Seeing 11 11 may signify that your spirit guides are attempting to contact you. 11 11 is also said to be the number of spiritual awakening, meaning that you are on the right path and your actions are aligned with your soul’s purpose. In other words: Seeing 11 11 is a good sign! 😊 An energetic gate is being opened in which you can experience spiritual awakening and growth.

If you keep seeing 11 11, you are probably undergoing a process of spiritual awakening. You are on the right path and you’re being assisted by your spirit guides and the Universe to consciously grow and expand. Pay attention, be aware, and remember to stay grounded in the present moment!

Each angelic number (or: “AN” for Angel Number) is linked to its corresponding angelic frequency. Each frequency exists with a purpose and can help you in different stages of your life. Whether you are feeling weak, uncertain or in need of strength to carry on with your current plans and projects, there is a different frequency that can help you. Angel Number frequencies also help to engage more deeply in the mystery and wonder of existence. Understanding, that there is an “Intelligence” much greater than ours at play and there is much more around us, than we are able to perceive and/or even imagine.

If you enjoy this video, you might also resonate with my Spiritual Love and Healing Playlist:
https://www.youtube.com/playlist?list=PLXwfGygOmeUXuH0K3sCqxJhJ3TgJXlfo_

For this meditation and/or sleep music, all instruments have been specifically and carefully tuned to 1111 Hz. Therefore, the meditation music in this video is an original 1111Hz composition and has not been artificially tuned to 1111 Hz after completion. I am convinced that composing music in the original frequency will lead to better results when it comes to deploying the positive energy and benefits of this particular Angel Number frequency.

Feel free to listen to this originally composed 1111 Hz Angels Love and Blessings | Receive Help & Protection | Healing Angel Number Frequency Meditation and/or Sleep Music with headphones at a moderate level or – if you prefer – just let it flow through open space. As long as it is positive for your body and soul, it will be positive for you.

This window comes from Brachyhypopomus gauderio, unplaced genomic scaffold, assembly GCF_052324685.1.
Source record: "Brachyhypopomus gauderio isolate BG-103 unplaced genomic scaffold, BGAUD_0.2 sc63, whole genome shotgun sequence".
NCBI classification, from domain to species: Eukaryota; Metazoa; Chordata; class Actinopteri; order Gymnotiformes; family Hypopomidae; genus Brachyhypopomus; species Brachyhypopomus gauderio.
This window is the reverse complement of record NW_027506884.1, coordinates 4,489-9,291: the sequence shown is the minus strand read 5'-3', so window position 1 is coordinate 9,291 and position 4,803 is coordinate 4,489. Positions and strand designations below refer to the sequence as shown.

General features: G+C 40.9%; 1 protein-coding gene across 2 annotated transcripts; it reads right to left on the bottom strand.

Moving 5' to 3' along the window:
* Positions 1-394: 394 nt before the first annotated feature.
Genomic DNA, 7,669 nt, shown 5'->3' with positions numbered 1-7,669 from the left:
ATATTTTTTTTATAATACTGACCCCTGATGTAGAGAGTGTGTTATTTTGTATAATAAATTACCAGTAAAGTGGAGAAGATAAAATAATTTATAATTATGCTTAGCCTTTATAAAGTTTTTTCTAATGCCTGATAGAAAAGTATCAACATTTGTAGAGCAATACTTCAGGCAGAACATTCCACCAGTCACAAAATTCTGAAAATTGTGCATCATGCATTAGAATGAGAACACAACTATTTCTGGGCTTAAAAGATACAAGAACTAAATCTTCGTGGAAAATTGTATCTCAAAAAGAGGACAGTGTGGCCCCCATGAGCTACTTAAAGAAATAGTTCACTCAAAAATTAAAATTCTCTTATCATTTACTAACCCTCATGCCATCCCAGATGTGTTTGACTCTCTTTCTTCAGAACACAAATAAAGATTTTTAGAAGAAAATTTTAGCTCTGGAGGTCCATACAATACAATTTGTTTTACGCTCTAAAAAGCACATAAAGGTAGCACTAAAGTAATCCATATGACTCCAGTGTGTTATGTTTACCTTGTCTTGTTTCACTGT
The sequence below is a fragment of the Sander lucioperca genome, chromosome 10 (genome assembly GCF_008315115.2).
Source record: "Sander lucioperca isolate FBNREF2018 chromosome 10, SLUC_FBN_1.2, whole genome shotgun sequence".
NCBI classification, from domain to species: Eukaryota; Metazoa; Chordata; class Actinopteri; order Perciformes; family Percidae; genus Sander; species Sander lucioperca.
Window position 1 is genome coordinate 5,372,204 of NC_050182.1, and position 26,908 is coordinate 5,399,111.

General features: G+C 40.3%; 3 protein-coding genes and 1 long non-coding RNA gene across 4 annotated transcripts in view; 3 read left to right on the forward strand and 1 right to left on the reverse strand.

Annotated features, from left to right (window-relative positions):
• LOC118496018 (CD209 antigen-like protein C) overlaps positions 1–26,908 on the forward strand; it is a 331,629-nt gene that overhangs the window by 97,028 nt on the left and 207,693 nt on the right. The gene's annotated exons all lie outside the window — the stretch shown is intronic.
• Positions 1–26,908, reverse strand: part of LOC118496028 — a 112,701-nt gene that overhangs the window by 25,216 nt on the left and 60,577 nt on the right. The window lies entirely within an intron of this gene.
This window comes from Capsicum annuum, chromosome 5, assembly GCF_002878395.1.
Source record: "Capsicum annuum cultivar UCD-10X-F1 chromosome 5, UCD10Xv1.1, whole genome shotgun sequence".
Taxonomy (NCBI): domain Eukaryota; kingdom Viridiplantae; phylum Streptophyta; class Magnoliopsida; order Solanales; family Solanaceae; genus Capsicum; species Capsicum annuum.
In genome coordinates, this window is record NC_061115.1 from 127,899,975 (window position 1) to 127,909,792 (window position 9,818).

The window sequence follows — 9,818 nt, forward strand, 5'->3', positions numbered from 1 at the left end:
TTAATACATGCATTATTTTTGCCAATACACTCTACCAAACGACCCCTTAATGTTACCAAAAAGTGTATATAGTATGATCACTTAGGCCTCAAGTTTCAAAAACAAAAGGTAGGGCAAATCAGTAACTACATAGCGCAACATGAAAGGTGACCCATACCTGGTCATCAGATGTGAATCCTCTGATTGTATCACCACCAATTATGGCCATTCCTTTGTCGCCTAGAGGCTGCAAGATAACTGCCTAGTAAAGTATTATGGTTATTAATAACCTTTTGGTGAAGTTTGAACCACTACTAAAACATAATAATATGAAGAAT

Love and gratitude 💖🙏🏼
Pierre

Note: Do not listen to music emphasizing particular frequencies if you suffer from epilepsy! If you have any concerns or other health issues you are uncertain of, please check with your medical practitioner prior to listening. Please do not listen to the music on this channel whilst driving or operating machinery of any kind! Although this music can help you to relax, meditate and sleep, it is not taking the place of professional medical and/or therapeutic advice and/or treatment.

Music composed and produced by Pierre Ynad
Copyright ⓒ 2021 Inner Lotus Music ™. All rights reserved.




WATCH This Incredibly Heartwarming Performance of “Imagine” with Coldplay and Featuring Emmanuel Kelly

Video Source: EK

Article Source: InnerStrength.zone

It’s hard to imagine the degree of selflessness a person has to have or develop within their souls to forgo all personal ambition and desires to instead serve a higher purpose in life, such as being a humanitarian. Moira Therese Kelly is an esteemed Australian humanitarian worker who, in 2001, was awarded the Order of Australia in recognition of her outstanding humanitarian service both in her home country and abroad. Over the years, Moria has adopted several children from impoverished countries with challenging physical conditions. In 2009, she became the legal guardian of Trishna and Krishna, two cranially conjoined twins from Bangladesh.

Moira also adopted two brothers from Iraq named Ahmed and Emmanuel. Both brothers were born with extremely underdeveloped limbs caused by chemical warfare, which impacted them in their mother’s womb. Moira discovered the boys living in the Mother Teresa Orphanage in Bagdad, Iraq, after they were abandoned by their mother in a shoebox. The num decided to bring them home to Australia for medical treatment. Today, Ahmad is a quadruple amputee who’s also an expert swimmer and was an athlete in the 2012 Summer Paralympics. While her son Emannuel would go on to compete in the 2011 season of the X-Factor, sadly, his dream did not come true that year.